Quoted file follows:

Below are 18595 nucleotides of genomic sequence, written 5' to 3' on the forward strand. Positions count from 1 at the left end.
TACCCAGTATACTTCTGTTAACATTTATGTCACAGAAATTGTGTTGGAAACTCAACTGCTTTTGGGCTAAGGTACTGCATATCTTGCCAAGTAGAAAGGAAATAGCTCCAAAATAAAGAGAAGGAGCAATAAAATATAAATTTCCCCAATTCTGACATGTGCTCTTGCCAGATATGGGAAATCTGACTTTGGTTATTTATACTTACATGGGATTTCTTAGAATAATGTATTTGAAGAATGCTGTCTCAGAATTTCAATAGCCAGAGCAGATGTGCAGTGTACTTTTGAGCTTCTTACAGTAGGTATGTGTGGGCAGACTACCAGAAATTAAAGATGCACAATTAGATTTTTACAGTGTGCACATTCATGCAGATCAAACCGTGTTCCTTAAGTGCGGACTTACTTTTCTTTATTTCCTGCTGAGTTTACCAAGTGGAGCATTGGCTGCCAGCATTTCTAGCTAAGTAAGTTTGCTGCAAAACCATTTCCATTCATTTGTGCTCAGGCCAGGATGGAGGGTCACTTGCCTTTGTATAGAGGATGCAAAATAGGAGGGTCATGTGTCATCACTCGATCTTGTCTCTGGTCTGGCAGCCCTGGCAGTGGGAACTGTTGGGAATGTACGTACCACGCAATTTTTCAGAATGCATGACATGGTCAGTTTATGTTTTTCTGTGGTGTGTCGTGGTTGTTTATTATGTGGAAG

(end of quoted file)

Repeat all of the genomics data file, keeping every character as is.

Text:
Below are 18595 nucleotides of genomic sequence, written 5' to 3' on the forward strand. Positions count from 1 at the left end.
TACCCAGTATACTTCTGTTAACATTTATGTCACAGAAATTGTGTTGGAAACTCAACTGCTTTTGGGCTAAGGTACTGCATATCTTGCCAAGTAGAAAGGAAATAGCTCCAAAATAAAGAGAAGGAGCAATAAAATATAAATTTCCCCAATTCTGACATGTGCTCTTGCCAGATATGGGAAATCTGACTTTGGTTATTTATACTTACATGGGATTTCTTAGAATAATGTATTTGAAGAATGCTGTCTCAGAATTTCAATAGCCAGAGCAGATGTGCAGTGTACTTTTGAGCTTCTTACAGTAGGTATGTGTGGGCAGACTACCAGAAATTAAAGATGCACAATTAGATTTTTACAGTGTGCACATTCATGCAGATCAAACCGTGTTCCTTAAGTGCGGACTTACTTTTCTTTATTTCCTGCTGAGTTTACCAAGTGGAGCATTGGCTGCCAGCATTTCTAGCTAAGTAAGTTTGCTGCAAAACCATTTCCATTCATTTGTGCTCAGGCCAGGATGGAGGGTCACTTGCCTTTGTATAGAGGATGCAAAATAGGAGGGTCATGTGTCATCACTCGATCTTGTCTCTGGTCTGGCAGCCCTGGCAGTGGGAACTGTTGGGAATGTACGTACCACGCAATTTTTCAGAATGCATGACATGGTCAGTTTATGTTTTTCTGTGGTGTGTCGTGGTTGTTTATTATGTGGAAG